By Betsy Thorpe
Zephaniah Alexander Looby was born in the British West Indies in 1899. He immigrated to the United States in 1914. After earning a degree in law at Columbia University he was offered a position at Fisk University and first arrived in Nashville in 1926.
Looby soon earned a reputation as a respected civil rights attorney and political activist. In 1946 Z Alexander Looby and the future U.S. Supreme Court Justice Thurgood Marshall joined forces to defend twenty-three African Americans who had been charged with murder following race riots in Columbia, Tennessee. The two attorneys won acquittals for all twenty-three defendants. In 1951 Looby was elected to Nashville’s city council, becoming the first African American to serve on the council since 1911. Following the 1954 Supreme Court ruling in Brown v. Board of Education, Looby filed the first desegregation suit against the Nashville public schools and in the spring of 1960 he headed the twelve member defense team sponsored by the NAACP to represent the student protesters participating in the organized sit-ins at Nashville’s downtown lunch counters.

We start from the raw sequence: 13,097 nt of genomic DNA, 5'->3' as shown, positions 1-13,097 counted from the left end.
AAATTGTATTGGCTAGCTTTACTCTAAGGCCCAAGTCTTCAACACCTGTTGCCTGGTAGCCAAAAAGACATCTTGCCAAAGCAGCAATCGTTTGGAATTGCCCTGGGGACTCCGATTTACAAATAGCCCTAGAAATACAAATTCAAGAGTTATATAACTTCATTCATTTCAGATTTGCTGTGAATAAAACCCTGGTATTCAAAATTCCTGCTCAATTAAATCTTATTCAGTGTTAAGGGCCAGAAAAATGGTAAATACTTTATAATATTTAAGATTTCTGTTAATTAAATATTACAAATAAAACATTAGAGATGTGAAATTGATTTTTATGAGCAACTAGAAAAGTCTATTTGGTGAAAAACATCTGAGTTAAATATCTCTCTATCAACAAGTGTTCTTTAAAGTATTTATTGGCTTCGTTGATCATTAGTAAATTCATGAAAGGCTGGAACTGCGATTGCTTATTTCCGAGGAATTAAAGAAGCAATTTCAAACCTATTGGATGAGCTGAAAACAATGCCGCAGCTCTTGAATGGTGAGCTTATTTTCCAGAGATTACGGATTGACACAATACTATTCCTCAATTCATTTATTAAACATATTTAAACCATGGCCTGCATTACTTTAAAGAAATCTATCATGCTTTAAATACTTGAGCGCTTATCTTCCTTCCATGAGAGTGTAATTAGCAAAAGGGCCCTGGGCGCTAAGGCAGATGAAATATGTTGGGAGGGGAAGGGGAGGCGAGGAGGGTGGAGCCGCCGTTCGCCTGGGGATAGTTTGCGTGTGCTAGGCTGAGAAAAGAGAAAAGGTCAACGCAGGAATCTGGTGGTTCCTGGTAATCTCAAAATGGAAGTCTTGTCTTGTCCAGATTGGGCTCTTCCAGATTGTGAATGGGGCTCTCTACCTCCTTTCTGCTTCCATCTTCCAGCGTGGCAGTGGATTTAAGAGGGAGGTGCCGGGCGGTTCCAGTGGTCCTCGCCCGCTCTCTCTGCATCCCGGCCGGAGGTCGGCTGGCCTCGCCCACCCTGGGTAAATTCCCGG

On March 28th 1960 Z Alexander Looby arranged the release of approximately 100 students protesters arrested following a confrontation with white students in downtown Nashville. Less than three weeks later, at 5:30 a m on April 19th a blast of dynamite destroyed the Nashville home of Z Alexander Looby.